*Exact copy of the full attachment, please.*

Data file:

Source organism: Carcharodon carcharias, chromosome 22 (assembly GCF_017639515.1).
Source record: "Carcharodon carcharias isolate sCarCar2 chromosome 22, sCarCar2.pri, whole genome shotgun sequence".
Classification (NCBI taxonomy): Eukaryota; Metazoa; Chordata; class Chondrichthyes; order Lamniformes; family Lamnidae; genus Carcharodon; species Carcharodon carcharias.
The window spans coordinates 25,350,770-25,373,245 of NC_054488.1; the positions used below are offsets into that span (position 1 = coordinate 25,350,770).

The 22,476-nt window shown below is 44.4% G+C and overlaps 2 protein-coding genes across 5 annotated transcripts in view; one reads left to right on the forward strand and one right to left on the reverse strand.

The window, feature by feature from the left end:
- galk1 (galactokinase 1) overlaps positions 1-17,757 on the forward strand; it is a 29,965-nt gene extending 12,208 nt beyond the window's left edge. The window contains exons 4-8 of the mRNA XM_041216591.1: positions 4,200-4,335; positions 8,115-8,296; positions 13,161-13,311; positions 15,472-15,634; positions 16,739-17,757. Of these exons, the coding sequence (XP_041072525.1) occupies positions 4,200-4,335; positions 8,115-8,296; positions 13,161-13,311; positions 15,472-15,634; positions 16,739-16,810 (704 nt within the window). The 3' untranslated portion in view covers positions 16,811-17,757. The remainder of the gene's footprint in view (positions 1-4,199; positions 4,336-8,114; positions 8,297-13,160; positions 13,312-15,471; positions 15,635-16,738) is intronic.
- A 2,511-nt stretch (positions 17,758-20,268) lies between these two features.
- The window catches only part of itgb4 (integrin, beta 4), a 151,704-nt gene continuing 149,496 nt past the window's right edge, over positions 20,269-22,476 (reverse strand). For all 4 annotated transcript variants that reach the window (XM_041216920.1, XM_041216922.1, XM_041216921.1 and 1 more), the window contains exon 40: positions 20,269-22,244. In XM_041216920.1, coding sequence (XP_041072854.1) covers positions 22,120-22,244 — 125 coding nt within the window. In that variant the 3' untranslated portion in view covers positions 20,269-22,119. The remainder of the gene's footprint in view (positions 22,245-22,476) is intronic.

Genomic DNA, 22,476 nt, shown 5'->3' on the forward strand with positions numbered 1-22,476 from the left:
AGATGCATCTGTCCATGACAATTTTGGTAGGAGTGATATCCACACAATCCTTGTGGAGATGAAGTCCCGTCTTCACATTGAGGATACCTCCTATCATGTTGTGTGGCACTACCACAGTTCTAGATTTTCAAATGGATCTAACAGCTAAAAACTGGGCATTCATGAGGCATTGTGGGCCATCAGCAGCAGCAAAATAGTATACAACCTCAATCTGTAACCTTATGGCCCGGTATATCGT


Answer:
Source organism: Carcharodon carcharias, chromosome 22 (assembly GCF_017639515.1).
Source record: "Carcharodon carcharias isolate sCarCar2 chromosome 22, sCarCar2.pri, whole genome shotgun sequence".
Classification (NCBI taxonomy): Eukaryota; Metazoa; Chordata; class Chondrichthyes; order Lamniformes; family Lamnidae; genus Carcharodon; species Carcharodon carcharias.
The window spans coordinates 25,350,770-25,373,245 of NC_054488.1; the positions used below are offsets into that span (position 1 = coordinate 25,350,770).

The 22,476-nt window shown below is 44.4% G+C and overlaps 2 protein-coding genes across 5 annotated transcripts in view; one reads left to right on the forward strand and one right to left on the reverse strand.

The window, feature by feature from the left end:
- galk1 (galactokinase 1) overlaps positions 1-17,757 on the forward strand; it is a 29,965-nt gene extending 12,208 nt beyond the window's left edge. The window contains exons 4-8 of the mRNA XM_041216591.1: positions 4,200-4,335; positions 8,115-8,296; positions 13,161-13,311; positions 15,472-15,634; positions 16,739-17,757. Of these exons, the coding sequence (XP_041072525.1) occupies positions 4,200-4,335; positions 8,115-8,296; positions 13,161-13,311; positions 15,472-15,634; positions 16,739-16,810 (704 nt within the window). The 3' untranslated portion in view covers positions 16,811-17,757. The remainder of the gene's footprint in view (positions 1-4,199; positions 4,336-8,114; positions 8,297-13,160; positions 13,312-15,471; positions 15,635-16,738) is intronic.
- A 2,511-nt stretch (positions 17,758-20,268) lies between these two features.
- The window catches only part of itgb4 (integrin, beta 4), a 151,704-nt gene continuing 149,496 nt past the window's right edge, over positions 20,269-22,476 (reverse strand). For all 4 annotated transcript variants that reach the window (XM_041216920.1, XM_041216922.1, XM_041216921.1 and 1 more), the window contains exon 40: positions 20,269-22,244. In XM_041216920.1, coding sequence (XP_041072854.1) covers positions 22,120-22,244 — 125 coding nt within the window. In that variant the 3' untranslated portion in view covers positions 20,269-22,119. The remainder of the gene's footprint in view (positions 22,245-22,476) is intronic.

Genomic DNA, 22,476 nt, shown 5'->3' on the forward strand with positions numbered 1-22,476 from the left:
AGATGCATCTGTCCATGACAATTTTGGTAGGAGTGATATCCACACAATCCTTGTGGAGATGAAGTCCCGTCTTCACATTGAGGATACCTCCTATCATGTTGTGTGGCACTACCACAGTTCTAGATTTTCAAATGGATCTAACAGCTAAAAACTGGGCATTCATGAGGCATTGTGGGCCATCAGCAGCAGCAAAATAGTATACAACCTCAATCTGTAACCTTATGGCCCGGTATATCGT